Sunday, September 30, 2012

Proud of my vagina

This is a vanilla post but one I feel compelled to write. Ladies, vagina is not a dirty word! Your vulva and clitoris should be, like your hair, face and the rest of your body, pampered and taken care of.

Let me explain:

A few weeks ago I was in the mood for a good documentary. I get in these moods every so often when the urge to learn is very overpowering. I switched on my computer and searched for one (legally of course!).

After going through many different titles, I found one called Petals: Vagina Dialogues.


Petals: Vagina Dialogues

I figured that, since I was alone in the house and my husband, bless his heart, is not one who openly can talk about sex (and neither am I but I am trying to change that), I was going to man up (pun intended) and watch what I assumed was going to be a spin off of the Vagina Monologues. I grabbed a duster and began cleaning as I listened to the opening credits.

When I was in university, I had the opportunity to see the Vagina Monologue. I, unlike my more sexually liberated friends, thought that it was completely inappropriate! How dare these women speak about a part of the body which should be hidden, protected and preserved. Never ever should it be named. I had obviously learned everything I needed to know in health class. I knew the names of the different parts of anatomy and what role they played in procreation and that is all I every needed to know!

Right?

Maybe?

Hell no!

The documentary was about a photographer named Nick Karras who created a book purely of pictures of vaginas. At first my thoughts went where I am sure a lot of women go, he obviously was a pervert just looking to get between a woman's legs. This thought lasted about thirty seconds when I realized, as I looked at the pictures on the screen and listening to him explain that he had started this project when his girlfriend at the time didn't want anyone to see what she saw as her deformed vulva.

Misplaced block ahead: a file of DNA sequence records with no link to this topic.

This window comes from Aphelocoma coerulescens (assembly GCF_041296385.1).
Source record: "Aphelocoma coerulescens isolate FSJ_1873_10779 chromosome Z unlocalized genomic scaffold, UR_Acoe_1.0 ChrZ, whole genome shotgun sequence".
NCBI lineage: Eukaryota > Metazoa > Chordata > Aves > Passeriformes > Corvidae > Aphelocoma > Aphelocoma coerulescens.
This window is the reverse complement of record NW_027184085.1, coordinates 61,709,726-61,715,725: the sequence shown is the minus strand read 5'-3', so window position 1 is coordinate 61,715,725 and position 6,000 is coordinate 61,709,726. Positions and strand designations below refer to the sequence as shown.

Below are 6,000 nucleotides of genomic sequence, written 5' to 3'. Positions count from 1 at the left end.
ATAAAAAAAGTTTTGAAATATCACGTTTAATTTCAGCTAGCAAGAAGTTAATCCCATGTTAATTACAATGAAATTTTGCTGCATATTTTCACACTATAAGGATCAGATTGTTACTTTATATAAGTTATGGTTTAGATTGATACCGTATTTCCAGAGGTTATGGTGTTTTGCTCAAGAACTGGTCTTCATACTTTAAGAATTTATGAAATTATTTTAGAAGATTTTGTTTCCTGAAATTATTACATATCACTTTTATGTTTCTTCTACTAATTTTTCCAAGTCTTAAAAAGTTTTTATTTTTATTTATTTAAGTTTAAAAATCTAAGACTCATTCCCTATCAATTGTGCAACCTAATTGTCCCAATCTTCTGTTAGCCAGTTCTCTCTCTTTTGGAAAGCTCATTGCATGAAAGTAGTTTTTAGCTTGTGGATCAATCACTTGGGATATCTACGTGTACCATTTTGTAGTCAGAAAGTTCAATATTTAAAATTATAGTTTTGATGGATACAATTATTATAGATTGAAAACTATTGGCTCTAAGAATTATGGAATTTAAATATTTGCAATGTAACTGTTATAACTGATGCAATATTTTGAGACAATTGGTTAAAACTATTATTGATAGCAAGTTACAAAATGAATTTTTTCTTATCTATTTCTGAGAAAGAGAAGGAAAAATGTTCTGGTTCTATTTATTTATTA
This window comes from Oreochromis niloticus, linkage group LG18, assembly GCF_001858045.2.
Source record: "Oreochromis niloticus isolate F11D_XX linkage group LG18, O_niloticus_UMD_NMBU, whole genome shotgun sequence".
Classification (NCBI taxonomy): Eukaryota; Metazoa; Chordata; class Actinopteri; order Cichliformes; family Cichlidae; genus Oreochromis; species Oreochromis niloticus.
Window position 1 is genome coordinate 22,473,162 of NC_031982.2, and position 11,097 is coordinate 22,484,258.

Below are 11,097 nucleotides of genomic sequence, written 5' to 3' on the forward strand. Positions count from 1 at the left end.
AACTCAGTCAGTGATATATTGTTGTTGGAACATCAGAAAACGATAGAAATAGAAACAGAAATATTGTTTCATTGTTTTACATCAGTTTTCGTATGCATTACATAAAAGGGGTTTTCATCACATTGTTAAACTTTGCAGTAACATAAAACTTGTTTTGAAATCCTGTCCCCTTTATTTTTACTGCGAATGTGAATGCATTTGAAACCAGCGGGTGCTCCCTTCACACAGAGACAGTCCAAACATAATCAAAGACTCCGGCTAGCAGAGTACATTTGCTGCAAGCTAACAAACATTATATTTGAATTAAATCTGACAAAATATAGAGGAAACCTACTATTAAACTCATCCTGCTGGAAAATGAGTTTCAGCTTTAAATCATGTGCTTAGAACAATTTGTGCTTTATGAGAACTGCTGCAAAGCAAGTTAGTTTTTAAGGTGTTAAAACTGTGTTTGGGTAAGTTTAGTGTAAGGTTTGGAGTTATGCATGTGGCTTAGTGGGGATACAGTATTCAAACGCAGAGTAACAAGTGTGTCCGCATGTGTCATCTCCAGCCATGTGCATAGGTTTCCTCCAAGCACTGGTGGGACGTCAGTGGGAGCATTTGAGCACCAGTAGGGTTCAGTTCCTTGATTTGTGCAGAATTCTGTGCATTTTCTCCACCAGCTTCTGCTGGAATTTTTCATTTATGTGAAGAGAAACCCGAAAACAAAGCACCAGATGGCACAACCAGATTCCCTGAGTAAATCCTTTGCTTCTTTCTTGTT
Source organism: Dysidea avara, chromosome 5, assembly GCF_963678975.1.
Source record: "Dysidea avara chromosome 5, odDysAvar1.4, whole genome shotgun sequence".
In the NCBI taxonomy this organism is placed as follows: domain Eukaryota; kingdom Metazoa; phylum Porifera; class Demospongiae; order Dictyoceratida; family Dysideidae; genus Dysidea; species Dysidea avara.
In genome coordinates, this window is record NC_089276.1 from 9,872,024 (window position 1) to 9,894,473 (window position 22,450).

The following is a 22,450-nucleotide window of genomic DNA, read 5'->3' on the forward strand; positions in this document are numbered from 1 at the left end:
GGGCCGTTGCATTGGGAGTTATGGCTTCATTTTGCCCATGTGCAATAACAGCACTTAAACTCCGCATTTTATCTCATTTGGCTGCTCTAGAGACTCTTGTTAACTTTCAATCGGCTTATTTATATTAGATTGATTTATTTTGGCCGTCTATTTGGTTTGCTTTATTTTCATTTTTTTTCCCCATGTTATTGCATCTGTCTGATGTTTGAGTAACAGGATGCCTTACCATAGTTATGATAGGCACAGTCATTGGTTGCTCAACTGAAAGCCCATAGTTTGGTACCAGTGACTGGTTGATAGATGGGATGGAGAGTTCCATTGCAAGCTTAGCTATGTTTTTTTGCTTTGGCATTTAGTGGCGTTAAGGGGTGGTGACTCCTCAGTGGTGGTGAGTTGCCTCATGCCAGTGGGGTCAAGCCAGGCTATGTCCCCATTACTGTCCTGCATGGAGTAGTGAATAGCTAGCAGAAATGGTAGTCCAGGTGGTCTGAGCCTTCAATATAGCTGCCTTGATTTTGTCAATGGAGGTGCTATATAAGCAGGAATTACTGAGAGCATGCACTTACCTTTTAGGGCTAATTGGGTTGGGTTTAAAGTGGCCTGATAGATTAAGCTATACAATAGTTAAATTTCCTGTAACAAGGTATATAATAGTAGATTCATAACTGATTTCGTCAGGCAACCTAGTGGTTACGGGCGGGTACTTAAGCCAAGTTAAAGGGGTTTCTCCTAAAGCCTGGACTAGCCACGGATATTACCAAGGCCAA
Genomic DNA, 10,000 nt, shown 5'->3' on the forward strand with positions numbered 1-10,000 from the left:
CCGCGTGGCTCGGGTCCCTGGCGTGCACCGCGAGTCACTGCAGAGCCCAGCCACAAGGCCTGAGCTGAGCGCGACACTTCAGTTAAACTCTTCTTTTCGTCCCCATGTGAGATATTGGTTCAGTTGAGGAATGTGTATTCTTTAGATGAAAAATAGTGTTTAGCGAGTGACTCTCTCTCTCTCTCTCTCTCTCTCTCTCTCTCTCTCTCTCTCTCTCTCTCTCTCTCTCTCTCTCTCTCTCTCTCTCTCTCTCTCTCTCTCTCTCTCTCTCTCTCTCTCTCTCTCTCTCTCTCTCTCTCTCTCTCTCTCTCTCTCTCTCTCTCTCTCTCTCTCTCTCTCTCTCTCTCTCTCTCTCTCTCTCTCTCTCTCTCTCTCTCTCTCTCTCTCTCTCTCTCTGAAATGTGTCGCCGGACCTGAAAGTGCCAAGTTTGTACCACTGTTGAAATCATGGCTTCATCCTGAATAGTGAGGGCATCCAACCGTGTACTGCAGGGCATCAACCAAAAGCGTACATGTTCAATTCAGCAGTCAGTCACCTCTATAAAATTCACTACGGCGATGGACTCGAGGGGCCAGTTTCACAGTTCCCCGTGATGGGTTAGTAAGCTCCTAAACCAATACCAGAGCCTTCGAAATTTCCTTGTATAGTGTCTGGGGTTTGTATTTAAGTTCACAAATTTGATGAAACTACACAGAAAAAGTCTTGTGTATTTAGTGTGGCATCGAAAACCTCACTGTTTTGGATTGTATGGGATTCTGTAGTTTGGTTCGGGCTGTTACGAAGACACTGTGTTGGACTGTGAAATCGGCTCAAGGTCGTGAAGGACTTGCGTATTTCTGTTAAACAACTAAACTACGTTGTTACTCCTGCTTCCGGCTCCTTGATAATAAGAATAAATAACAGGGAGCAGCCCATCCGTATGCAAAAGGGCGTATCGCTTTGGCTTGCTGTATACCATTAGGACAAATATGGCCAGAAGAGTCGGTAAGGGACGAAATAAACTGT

I was fascinated. I stopped cleaning, sat on my bed and watched the entire movie. The documentary then goes on to interview many different people, men and women, sex experts, joggers, mothers, people walking in the park etc. I learned more about my body's "forbidden garden" then I ever had in the first quarter of a century of life and all the thoughts about how I had assumed that my vulva was not shaped perfectly because it had never been like those pictures in health class melted away. The experts went on to explain how each vulva and clitoris was different and needed to be petted, stroked, and loved in different ways. Petted? Loved? Those words had never really entered my mind before when thinking about that part of my body. Other people's yes, but mine?

That was it, I had to look at my vulva. I had no idea what it actually looked like but I was determined to know. This was a part of my body that had been with me from the beginning and since I knew intimately the other 90% of my skin, I wanted to make up for lost time. There is was, in all it's glory. And I now have the knowledge to please it and take care of it properly.

It took me 78 minutes to realize that: 1. yes I was ashamed that I had a vagina and had wanted to talk about it, 2. no my vagina is not misshaped or weird even though I was sure it was, and 3. yes I can now say vagina to pretty much anyone, even the man I married without blushing.

I would really recommend watching the documentary if you have a chance, even if you are comfortable in your own skin. Embrace your body as you do other aspects of your life and learn to love what makes you different.

That's it for now!

Stay safe everyone!

Felicia

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